Award-winning writer Patrick Ness’s bold and irreverent novel powerfully asks what if you weren't the Chosen One? The one who's supposed to fight the zombies, or the soul-eating ghosts, or whatever this new thing is, with the blue lights and the death? What if you were like Mikey? Who just wants to graduate and go to prom and maybe finally work up the courage to ask Henna out before someone goes and blows up the high school. Again. Because sometimes there are problems bigger than this week’s end of the world and sometimes you just have to find the extraordinary in your ordinary life. Even if your best friend might just be the God of mountain lions.
Going into The Rest of Us Just Live Here I felt very disconcerted. The main text reads like a contemporary book but each chapter starts with insights on the Chosen Ones and the gods above. There are however overlaps that can be seen when the paranormal events have an impact on the ordinary people. This makes the setting a very strange yet familiar one.
Ambiguity of Genre
One major deciding factor on whether or not to read a book often is genre. In the case of The Rest of Us Just Live Here, this is a consideration best ignored. This book defies genres and reimagines them which I found very refreshing. What matters is telling Mikey’s story, someone who can’t be further removed from the Chosen Ones. It truly goes against convention by sidelining the apparent heroes.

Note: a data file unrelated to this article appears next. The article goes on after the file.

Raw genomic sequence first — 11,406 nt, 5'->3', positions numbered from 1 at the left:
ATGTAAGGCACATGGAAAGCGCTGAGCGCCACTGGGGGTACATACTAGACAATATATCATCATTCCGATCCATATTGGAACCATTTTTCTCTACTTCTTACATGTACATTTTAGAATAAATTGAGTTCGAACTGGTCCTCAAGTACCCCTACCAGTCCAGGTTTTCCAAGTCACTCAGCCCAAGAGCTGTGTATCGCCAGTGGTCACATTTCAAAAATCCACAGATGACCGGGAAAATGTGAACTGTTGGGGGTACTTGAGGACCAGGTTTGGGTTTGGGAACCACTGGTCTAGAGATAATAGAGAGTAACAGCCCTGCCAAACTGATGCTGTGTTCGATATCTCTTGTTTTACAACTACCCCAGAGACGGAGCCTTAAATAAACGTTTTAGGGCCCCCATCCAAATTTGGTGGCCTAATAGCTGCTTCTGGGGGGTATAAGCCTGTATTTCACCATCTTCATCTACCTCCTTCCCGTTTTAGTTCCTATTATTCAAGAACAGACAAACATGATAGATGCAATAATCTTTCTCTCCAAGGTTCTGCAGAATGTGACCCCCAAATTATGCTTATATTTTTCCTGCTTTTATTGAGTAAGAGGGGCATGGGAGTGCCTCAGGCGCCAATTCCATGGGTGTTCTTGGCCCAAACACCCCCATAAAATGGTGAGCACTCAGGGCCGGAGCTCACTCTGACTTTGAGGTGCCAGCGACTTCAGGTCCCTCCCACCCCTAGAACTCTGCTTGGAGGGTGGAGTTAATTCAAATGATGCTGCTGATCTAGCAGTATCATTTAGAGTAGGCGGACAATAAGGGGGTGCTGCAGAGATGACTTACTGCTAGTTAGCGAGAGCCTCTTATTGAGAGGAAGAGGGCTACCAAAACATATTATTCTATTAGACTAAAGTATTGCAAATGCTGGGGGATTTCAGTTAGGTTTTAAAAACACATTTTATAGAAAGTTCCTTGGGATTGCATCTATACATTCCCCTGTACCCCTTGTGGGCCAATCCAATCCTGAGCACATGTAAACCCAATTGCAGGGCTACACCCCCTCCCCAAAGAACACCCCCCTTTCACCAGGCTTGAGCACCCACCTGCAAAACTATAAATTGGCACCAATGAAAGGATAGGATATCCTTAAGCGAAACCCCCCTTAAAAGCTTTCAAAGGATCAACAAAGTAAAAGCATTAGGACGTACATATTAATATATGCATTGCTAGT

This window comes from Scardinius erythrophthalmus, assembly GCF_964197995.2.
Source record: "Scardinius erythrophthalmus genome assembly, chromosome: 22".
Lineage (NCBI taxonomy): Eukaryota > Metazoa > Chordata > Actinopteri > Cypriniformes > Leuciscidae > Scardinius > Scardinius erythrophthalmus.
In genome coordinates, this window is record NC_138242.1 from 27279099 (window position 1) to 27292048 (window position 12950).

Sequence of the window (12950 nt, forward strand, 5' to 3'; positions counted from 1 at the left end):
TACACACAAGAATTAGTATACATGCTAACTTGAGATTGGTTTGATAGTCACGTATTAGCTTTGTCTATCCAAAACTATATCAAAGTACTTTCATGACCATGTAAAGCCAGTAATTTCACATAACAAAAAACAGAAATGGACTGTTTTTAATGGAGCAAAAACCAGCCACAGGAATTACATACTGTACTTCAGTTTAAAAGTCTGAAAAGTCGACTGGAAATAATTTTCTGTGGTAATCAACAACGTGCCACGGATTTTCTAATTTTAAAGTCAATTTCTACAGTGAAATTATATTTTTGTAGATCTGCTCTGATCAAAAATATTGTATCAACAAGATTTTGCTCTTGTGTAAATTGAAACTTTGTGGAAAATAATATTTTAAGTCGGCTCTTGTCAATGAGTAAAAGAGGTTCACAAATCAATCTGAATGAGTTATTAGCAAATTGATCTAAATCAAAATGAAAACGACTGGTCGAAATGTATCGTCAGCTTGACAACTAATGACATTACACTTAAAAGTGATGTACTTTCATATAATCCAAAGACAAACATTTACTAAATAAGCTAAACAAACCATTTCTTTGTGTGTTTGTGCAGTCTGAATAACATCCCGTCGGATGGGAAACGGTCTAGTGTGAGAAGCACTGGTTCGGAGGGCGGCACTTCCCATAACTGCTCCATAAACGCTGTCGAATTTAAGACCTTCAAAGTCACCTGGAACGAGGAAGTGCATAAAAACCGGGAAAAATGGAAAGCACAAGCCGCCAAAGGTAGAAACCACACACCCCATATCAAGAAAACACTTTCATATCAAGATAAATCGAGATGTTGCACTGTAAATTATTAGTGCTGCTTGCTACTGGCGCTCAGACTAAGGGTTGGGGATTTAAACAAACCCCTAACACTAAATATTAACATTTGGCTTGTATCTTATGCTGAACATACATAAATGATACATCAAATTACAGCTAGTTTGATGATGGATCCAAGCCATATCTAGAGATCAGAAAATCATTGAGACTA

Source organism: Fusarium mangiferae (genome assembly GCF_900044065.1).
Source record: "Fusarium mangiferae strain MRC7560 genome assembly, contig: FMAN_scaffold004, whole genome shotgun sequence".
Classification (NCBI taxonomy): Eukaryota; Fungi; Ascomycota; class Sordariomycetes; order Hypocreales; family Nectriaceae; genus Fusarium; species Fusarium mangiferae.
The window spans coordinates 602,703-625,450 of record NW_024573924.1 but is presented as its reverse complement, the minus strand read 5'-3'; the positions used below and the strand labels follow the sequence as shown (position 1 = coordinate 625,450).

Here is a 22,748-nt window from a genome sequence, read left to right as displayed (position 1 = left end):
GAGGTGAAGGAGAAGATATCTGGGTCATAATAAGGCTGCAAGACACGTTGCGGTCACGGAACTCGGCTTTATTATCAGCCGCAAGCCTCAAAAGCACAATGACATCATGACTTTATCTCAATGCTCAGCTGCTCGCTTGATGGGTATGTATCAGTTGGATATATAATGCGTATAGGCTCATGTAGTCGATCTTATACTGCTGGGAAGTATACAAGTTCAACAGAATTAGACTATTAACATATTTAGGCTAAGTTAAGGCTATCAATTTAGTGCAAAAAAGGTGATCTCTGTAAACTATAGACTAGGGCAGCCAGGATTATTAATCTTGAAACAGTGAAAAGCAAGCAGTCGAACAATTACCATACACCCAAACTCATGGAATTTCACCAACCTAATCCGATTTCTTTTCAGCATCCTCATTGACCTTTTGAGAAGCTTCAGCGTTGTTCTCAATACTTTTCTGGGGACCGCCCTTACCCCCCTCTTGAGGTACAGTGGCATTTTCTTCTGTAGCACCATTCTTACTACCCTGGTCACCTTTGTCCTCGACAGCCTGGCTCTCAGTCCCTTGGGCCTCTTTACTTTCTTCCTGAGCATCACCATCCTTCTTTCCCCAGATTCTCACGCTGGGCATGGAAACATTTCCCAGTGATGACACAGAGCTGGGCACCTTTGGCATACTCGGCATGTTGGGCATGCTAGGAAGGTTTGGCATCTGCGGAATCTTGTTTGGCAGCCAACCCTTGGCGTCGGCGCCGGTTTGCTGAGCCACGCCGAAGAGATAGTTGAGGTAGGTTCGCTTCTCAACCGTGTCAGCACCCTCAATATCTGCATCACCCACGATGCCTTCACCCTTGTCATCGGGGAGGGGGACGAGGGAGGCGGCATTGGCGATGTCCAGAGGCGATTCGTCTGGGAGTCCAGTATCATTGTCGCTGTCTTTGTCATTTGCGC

The Genius of Postmodernism
After reading More Than This last year and now The Rest of Us Just Live Here, I’m convinced that Patrick Ness is very much rooted in postmodernist writing. This is something not so prolific among YA books, so I definitely appreciate that.
I loved how this book so beautifully encompasses paranoia to the highest degree, revels in chaos and fragmentation, is metaficitve, and borders on hyperrealism. It embraces the human condition and conveys the uncertainty that we are faced with every day.
Grit and Reality
As I already mentioned, what I enjoyed a lot about this book was the exploration of Mikey’s day-to-day life. Patrick Ness was also highly respectful in his treatment of anxiety. His mental struggles are well-documented in a very believable manner.
Plus, there are his siblings who have such a strong relationship with one another, my heart was leaping. Combined with his friends, I liked the cast of characters, thought there definitely were stories worth telling and didn’t even care so much about the Chosen Ones.
After all, The Rest of Us Just Live Here is in the first-person narrative. That means the narrator is naturally concerned with their own reality. Mikey’s reality is extraordinary in the ordinary and gives hope that we all have a spark of extraordinary in our own lives.